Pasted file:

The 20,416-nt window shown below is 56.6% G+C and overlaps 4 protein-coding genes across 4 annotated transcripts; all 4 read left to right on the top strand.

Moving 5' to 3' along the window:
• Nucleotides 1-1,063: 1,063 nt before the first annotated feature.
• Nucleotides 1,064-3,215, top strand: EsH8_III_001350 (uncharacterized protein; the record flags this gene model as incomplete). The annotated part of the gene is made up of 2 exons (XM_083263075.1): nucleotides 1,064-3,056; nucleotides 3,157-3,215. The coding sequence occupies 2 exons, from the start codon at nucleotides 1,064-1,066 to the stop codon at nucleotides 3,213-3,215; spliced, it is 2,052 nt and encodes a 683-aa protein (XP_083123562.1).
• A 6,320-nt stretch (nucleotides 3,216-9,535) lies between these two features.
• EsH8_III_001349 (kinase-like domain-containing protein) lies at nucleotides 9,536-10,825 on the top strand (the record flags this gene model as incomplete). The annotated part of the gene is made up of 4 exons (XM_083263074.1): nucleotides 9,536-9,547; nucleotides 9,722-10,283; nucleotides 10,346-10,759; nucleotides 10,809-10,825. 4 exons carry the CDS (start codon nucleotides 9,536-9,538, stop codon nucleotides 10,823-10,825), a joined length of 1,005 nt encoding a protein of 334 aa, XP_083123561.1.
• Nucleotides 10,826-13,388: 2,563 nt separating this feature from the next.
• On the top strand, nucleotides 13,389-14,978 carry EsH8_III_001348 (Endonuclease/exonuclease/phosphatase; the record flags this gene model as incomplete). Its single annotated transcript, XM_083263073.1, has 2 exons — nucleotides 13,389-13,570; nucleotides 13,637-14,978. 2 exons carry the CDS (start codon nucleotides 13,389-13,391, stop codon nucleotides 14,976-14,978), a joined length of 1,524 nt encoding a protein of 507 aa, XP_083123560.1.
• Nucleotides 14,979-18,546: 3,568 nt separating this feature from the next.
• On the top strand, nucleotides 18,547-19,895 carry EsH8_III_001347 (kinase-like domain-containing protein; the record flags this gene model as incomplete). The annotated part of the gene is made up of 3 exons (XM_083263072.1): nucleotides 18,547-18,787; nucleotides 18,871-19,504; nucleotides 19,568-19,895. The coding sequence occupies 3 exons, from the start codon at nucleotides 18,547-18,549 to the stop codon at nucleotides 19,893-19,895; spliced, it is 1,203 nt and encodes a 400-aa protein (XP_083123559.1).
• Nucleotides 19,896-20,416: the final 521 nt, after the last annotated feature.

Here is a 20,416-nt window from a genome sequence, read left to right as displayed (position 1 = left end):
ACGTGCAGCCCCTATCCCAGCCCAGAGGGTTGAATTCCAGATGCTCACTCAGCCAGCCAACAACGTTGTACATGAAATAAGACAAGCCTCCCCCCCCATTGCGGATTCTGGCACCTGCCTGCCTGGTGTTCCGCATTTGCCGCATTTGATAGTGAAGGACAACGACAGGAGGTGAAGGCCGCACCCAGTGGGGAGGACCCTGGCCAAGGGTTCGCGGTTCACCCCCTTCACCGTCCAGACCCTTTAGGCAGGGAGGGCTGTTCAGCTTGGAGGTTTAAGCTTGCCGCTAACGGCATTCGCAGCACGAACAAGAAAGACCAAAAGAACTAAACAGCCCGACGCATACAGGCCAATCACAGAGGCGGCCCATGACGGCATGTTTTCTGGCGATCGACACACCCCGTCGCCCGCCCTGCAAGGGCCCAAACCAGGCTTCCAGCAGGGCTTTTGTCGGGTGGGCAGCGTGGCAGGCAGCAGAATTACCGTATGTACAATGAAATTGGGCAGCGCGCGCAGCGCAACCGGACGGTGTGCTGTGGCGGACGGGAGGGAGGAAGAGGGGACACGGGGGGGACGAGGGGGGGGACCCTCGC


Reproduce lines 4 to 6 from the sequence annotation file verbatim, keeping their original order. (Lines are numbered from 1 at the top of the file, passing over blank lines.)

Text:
• Nucleotides 1,064-3,215, top strand: EsH8_III_001350 (uncharacterized protein; the record flags this gene model as incomplete). The annotated part of the gene is made up of 2 exons (XM_083263075.1): nucleotides 1,064-3,056; nucleotides 3,157-3,215. The coding sequence occupies 2 exons, from the start codon at nucleotides 1,064-1,066 to the stop codon at nucleotides 3,213-3,215; spliced, it is 2,052 nt and encodes a 683-aa protein (XP_083123562.1).
• A 6,320-nt stretch (nucleotides 3,216-9,535) lies between these two features.
• EsH8_III_001349 (kinase-like domain-containing protein) lies at nucleotides 9,536-10,825 on the top strand (the record flags this gene model as incomplete). The annotated part of the gene is made up of 4 exons (XM_083263074.1): nucleotides 9,536-9,547; nucleotides 9,722-10,283; nucleotides 10,346-10,759; nucleotides 10,809-10,825. 4 exons carry the CDS (start codon nucleotides 9,536-9,538, stop codon nucleotides 10,823-10,825), a joined length of 1,005 nt encoding a protein of 334 aa, XP_083123561.1.